The quick turnaround was lucky, however, considering I was going to a wedding a day later and needed my ceremonial clothing. I was also lucky that my sweetheart had gone shopping for some new material for me and arranged for a tailor to make a new shirt (kabaya) for this occasion. Amazingly I went to the tailor that day at noon to be measured and we picked it up – ready to go – later that evening. His family all wore the same colour so they could greet the guests and be recognized by all as “the family” of the groom. It was such a wonderful feeling to be included in this colour scheme and welcoming committee 🙂

Ready to go…

It was also wonderful to finally experience what a Balinese wedding was like! I shall now describe to you the turn of events:

Generally, the lawar (do you remember this term? a ceremonial food comprised of sacrificed pigs, fresh pig’s blood, grated coconut, green beans, boiled jackfruit and many spices… ooouch!) is made the morning of the wedding. Everyone gets up before dawn to prepare. The men do the sacrificing, the preparation of the meat, and all the cooking. The women support by making coffee and serving snacks. They are also making the offerings (beautiful crafts created with palm leaves and other natural textiles to use for prayers to the Gods). Thanks, I’ll take that job any day over chopping up bones.

For this particular wedding, they decided to make the lawar the day before (which was eaten fresh that day, catering was done for the wedding day). I am always shy, entering into this family again. Having come from a VERY small family, being part of a family that looks like an entire village (50+ people) can be rather intimidating – especially when still new at the language and when I stick out like an eskimo floating in a chocolate bath. Even though they are so warm and welcoming with me, it takes a lot of rounding-up of my nerves to try and be part of the community because everything I do is being watched and smiled at (or laughed at 🙂 hahaha). But I mustered up the courage needed to help make coffee and learn how to make offerings and I even tried to carry a basket on my head (when no one was looking).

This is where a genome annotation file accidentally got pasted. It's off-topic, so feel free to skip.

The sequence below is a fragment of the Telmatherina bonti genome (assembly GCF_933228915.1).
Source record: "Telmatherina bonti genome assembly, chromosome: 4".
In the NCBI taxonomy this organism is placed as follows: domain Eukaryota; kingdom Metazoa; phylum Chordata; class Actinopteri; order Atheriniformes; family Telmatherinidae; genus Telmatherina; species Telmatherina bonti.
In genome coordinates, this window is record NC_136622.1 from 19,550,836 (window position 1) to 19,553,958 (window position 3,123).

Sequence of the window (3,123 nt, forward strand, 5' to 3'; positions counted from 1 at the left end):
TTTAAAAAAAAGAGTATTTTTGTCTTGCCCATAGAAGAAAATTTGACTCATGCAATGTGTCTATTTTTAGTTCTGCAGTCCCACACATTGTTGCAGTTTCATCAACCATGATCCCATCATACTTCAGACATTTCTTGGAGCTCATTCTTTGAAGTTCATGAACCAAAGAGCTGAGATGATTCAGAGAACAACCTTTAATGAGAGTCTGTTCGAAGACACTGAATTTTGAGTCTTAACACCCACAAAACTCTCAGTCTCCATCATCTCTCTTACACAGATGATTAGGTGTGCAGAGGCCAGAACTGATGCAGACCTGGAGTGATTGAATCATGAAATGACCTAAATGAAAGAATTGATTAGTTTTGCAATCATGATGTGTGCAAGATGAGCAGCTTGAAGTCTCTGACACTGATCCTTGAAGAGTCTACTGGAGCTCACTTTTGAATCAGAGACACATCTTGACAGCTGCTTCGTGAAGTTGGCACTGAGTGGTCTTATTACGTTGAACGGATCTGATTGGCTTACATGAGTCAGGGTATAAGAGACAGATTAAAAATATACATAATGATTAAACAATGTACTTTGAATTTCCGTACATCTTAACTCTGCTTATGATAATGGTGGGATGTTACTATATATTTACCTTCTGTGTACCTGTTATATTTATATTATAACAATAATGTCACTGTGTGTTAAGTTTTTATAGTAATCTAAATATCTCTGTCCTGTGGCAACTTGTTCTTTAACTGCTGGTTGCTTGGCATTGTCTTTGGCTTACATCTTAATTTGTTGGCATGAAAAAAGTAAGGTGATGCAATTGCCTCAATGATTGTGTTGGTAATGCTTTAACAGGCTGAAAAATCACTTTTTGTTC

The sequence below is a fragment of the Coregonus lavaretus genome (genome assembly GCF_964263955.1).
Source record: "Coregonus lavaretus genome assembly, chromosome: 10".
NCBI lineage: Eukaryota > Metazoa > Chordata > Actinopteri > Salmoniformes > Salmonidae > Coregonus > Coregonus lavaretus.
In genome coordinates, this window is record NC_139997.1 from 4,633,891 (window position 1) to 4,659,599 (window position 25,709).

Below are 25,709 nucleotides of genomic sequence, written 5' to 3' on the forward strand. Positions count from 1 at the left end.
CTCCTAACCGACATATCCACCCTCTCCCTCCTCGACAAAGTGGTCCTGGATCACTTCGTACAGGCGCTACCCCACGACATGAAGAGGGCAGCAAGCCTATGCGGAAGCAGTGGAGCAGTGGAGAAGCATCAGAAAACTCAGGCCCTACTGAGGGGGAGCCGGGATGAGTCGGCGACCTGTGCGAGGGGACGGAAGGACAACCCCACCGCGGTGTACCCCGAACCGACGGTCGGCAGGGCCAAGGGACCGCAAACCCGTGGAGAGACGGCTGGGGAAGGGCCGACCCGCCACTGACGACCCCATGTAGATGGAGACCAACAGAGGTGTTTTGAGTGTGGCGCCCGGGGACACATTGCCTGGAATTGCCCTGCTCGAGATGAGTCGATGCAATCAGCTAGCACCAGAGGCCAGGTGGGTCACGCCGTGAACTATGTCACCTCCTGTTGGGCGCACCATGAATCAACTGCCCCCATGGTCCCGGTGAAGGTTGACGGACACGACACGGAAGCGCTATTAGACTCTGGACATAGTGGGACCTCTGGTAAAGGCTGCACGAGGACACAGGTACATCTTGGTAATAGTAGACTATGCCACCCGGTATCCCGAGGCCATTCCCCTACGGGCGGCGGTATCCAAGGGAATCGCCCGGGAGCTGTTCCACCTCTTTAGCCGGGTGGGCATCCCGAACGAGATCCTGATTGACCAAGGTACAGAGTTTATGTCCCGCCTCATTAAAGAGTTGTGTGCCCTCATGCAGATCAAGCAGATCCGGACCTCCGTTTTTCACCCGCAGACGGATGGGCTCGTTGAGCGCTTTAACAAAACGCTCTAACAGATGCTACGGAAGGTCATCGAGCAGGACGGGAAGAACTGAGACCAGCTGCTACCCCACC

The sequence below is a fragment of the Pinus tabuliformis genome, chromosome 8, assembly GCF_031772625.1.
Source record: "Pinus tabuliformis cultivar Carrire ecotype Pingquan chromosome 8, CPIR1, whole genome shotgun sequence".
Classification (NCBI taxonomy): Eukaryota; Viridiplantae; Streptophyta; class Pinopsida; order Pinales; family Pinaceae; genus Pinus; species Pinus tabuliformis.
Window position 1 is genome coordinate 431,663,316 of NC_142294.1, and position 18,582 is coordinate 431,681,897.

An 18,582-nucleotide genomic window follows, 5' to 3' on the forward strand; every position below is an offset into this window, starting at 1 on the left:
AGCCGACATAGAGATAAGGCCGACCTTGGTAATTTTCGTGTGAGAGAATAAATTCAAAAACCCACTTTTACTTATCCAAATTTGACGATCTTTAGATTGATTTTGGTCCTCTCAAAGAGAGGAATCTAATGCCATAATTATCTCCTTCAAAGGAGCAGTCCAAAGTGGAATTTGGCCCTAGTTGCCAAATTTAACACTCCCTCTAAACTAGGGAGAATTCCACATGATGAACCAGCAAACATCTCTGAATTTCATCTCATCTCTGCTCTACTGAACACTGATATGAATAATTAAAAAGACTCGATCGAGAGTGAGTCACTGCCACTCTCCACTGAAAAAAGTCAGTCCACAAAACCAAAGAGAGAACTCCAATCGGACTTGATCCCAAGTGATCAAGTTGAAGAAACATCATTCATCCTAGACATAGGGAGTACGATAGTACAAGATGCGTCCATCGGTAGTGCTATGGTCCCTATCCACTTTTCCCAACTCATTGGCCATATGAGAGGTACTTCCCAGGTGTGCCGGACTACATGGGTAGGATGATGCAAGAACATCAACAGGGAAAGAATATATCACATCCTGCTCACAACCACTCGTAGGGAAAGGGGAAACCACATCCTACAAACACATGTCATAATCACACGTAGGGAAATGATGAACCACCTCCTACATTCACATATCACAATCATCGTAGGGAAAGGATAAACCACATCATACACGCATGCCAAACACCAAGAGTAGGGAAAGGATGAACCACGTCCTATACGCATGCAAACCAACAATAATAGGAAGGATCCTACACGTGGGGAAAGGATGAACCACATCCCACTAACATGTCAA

The next morning was the wedding, and we left a little later than intended (as usual) to arrive by about 10am. The ceremony actually starts at about 7am, when the couple prays together and only the family members are present. We could have gone for this but I guess I will have to wait for another occasion to see this part. For a local groom or bride, this is just a bunch of praying, because all their earlier ceremonies (such as hair cutting, teeth grinding etc.) have already been done throughout their life. The bride and groom are responsible for picture-taking and accepting congratulations. And prayer.

My account is somewhat general, I realize, but this is my understanding so far.

The ceremony always takes place at the groom’s parents house, and before the reception (around the time we arrived at 10am or so), they visit the bride’s house for prayer and a symbolic “goodbye” to her family temple as she becomes part of a new family… (of course, the next day, she’ll probably be back to her family temple for prayers). When people arrive, the groom’s family greets them, takes their gifts, and they are given (or take from a small station) some snacks and a drink. Then, everyone sits around, eats, talks, takes pictures, prays and watches other small ceremonies take place until late afternoon (4pm-ish).

After this took place, we went back to the house there in Nongan and talked some more, ate some more,  relaxed some more. I laid down for a while because I was feeling pretty overwhelmed with everything. Time change, weather change, culture change, family change, life-style change. All good, but still tiring at first. Ketut’s Dad then brought out the rindik for me, and him, Ketut and I sat on the bale (bah-ley = balcony, patio raised open tile surface for sitting) and took turns playing.

Since then, I have mostly been relaxing. Went downtown Denpasar to buy a phone and walk around a big mall or three and eat two ice-cream cones in a row. Two days in a row. Did some visiting, sleeping, talking, catching-up, and a lot of smiling. Just got my motorbike today.

I’ll leave you with some pictures. Many of these were taken with the small camera. Bigger camera will pervade later. Better shots later. Have to get used to this again. Sorry about the lack of Bride and Groom shots! It took a while before I felt brave enough to go around and take pictures!!!  Hope everyone is well. I’ll be back soon with more!

With love,
Cece